This was not the end of it. Spider had the opportunity to resist, and like the rest of her crew, had armor, and she actually had a decent reserve of Stress, so the odds were actually not that bad. It is, in fact, one of the nice things about Blades – as a GM I can push the hard, and it’s the start of the conversation, not the end.

Spider’s luck reversed, and she crushed the resistance roll with a crit5, but she and Thorn were separated. Meanwhile, Shadow was making a desperate prowl roll to dive out the window and escape the Hull. He critted that roll sufficiently hard that it absolutely demanded that he be diving out as the explosion rolled up through the building.

As Ellis watched this all, appalled, I turned to her and remarked “There is no way anyone in that building survived, but the bell is not ringing.” This brought a wave of consternation to the table, that only grew as I described that the fire was not diminishing, but rather slowly changing color towards blue, and resolving into a towering column of flame which was now drawing attention from…well, everywhere.

This was the get out of dodge moment, and the crew fell back to Sha’s Noodles, their rendezvous point. The fire was still burning, and the Spirit Wardens and Bluecoats were cordoning it off, but it was showing no signs of diminishing. What’s more, Thorn was finding that it caused his ghost-killing tattoos to flare up (though this fire felt cold and hungry, unlike the warmth of the true sacred flame), and Shadow determined that it was now drawing in ghosts from an even wider radius, perhaps even the entire city.

And that’s where we left off.

We resolved the job. No coin, 2 Rep, 6 heat. I could arguably have gone with 8 heat, because bodies dropped, but I consider that +2 to come from the bells and crows and extra attention over and above what’s happened in the job, and in this case, that seemed well folded into the 6. For the entanglement, we got Show of Force/Demonic Notice and both are so magnificently appropriate that I’m not sure which I’ll be kicking the next session off with.

Curiously, while things have utterly gone to hell, the crew is in decent shape. They’d been keeping their heat squeaky clean, so they could take this hit, and there had been decent margin for stress at the beginning of the night. However, the circumstances are dire enough that I am not sure there’s actually going to be any opportunity for downtime before we pick up again. If so, that 6 heat is going to be a Damoclean sword hanging over the group, and I’m kind of curious to see how that goes.

Good session all in all. Slow start, but the Vampire is going to absolutely drive some future fun even after the current problems die down, and I am 100% OK with that ending, though it was definitely not something I saw coming.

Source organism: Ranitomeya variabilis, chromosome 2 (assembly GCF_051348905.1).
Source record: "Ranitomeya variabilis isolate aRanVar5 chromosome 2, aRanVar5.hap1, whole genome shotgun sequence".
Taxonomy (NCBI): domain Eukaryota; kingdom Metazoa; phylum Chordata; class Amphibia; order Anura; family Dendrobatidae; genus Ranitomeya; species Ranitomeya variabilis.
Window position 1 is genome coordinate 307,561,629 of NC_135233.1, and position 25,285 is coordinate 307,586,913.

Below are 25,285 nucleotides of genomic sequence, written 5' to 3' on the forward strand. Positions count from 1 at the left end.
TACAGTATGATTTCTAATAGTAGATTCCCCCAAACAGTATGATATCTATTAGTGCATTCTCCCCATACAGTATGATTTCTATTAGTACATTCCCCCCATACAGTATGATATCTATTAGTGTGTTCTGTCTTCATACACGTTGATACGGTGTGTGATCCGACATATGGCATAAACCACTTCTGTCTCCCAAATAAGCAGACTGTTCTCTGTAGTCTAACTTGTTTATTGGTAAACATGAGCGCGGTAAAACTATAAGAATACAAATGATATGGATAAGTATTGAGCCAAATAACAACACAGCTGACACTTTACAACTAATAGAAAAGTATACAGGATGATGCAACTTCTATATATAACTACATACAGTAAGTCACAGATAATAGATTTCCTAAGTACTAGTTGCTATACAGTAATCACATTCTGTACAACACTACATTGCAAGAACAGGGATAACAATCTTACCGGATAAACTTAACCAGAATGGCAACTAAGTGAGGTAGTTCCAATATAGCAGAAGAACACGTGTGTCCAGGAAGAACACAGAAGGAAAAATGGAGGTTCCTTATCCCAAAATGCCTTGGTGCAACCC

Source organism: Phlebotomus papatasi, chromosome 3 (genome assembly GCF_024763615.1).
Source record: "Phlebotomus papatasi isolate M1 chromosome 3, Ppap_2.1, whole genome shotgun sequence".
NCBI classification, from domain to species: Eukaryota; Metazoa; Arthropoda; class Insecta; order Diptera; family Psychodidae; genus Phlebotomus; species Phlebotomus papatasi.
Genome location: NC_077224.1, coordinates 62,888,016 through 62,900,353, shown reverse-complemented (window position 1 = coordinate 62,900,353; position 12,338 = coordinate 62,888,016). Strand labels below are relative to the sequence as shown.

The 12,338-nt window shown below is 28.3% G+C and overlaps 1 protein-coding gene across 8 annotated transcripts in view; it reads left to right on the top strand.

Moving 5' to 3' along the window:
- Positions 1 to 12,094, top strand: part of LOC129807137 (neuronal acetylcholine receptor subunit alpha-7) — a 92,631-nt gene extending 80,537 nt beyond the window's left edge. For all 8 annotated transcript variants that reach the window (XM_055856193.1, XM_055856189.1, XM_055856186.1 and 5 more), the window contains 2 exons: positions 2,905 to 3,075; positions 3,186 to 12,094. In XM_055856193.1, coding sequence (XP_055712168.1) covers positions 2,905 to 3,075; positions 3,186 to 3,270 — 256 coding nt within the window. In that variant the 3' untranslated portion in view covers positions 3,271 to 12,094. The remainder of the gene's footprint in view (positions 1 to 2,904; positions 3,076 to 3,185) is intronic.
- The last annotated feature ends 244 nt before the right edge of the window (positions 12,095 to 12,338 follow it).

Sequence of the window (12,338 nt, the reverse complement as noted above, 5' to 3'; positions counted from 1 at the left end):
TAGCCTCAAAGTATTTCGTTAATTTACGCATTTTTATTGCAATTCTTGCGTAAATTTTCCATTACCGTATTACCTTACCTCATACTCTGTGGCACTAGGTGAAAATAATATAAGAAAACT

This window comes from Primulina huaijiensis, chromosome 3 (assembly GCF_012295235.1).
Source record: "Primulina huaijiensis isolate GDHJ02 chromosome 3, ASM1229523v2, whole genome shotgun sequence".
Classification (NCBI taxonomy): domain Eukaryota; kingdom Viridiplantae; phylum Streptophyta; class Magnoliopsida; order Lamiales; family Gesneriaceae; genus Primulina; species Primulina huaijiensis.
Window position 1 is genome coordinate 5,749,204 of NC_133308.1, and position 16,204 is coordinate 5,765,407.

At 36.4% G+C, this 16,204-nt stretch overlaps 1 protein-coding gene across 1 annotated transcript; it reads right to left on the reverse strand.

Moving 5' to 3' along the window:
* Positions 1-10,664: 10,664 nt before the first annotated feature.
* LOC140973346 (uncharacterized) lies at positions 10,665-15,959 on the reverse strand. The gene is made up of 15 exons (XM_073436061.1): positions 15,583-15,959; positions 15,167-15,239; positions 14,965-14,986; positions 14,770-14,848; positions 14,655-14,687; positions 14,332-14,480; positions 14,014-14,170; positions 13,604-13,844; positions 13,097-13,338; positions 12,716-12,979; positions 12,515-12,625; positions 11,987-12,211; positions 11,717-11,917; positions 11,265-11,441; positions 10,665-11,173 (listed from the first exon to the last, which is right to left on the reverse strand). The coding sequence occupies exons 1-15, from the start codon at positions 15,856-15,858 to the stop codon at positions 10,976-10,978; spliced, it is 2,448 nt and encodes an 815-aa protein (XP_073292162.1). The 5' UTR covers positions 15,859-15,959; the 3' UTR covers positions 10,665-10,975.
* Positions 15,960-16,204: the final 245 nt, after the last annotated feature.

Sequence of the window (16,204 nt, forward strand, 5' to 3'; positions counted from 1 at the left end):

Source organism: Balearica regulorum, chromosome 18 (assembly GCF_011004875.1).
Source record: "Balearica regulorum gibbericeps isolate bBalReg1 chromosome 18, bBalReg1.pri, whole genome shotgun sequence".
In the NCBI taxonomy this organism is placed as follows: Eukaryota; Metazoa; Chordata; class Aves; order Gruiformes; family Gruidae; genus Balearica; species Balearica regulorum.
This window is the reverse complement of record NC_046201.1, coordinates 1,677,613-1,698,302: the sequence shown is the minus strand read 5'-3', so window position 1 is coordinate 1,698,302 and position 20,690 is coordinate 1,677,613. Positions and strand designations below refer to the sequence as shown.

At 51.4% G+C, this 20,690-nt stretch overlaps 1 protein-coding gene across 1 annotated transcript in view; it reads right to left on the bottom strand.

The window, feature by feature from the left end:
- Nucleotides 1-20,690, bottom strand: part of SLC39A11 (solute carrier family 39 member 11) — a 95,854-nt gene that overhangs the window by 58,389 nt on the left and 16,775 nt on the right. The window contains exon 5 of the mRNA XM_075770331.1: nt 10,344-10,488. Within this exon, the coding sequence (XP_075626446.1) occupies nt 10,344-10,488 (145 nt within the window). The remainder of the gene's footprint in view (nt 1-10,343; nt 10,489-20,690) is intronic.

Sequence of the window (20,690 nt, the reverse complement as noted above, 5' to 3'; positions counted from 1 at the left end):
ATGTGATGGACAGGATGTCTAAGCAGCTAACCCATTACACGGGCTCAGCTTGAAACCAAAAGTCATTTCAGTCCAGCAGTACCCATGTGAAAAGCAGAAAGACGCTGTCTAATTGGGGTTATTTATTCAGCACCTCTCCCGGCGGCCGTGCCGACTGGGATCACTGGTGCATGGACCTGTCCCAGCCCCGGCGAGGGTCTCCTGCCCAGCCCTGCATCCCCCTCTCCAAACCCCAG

1. This is one of the 4 Iruvian great houses, and specifically the house that Thorn is from a cadet branch of. If he’s not full of it, this and other indicators suggest this is someone of significant importance. ↩︎
  2. Shadow helped with this roll, with some Tycherosi blood magic, which also created an opportunity for the devil’s bargain that Shadow’s Shadow was going to mess with Spider at some point in the future, which was accepted. ↩︎
  3. There has actually been some internal debate about how extreme this solution was, with Ellis (as usual) being a voice of reason. Shadow had not weighed in yet, so I took an opportunity. See, Shadow picked up the “Reckless” trauma (which is super apt, and also plays into the fact that half the crew have the Daredevil move), and his player fully embraces it, to the point where I (virtually) turned to him and said “More bombs sound awesome” and he was all in. ↩︎
  4. Shadow has the Mule move (which drastically ups his load) and the crew has Bravos Rigging, which gives 2 more load for use with armor & weapons. Combined with the fact that he’s a reckless daredevil, we often end up with the most heavily armored Lurk in Duskvol. ↩︎
  5. The actual rules for how much resistance can reduce harm are intentionally fuzzy so as to account for a variety of situations. However, because my crew are a bunch of twins, I use a fairly mechanical approach to Harm – successful resistance can drop it a step, with each critical dropping it another step. Thus, with a critical and armor, Spider managed to drop the harm by 3 levels, and walk out merely “scorched”. ↩︎

How I Choose Aspects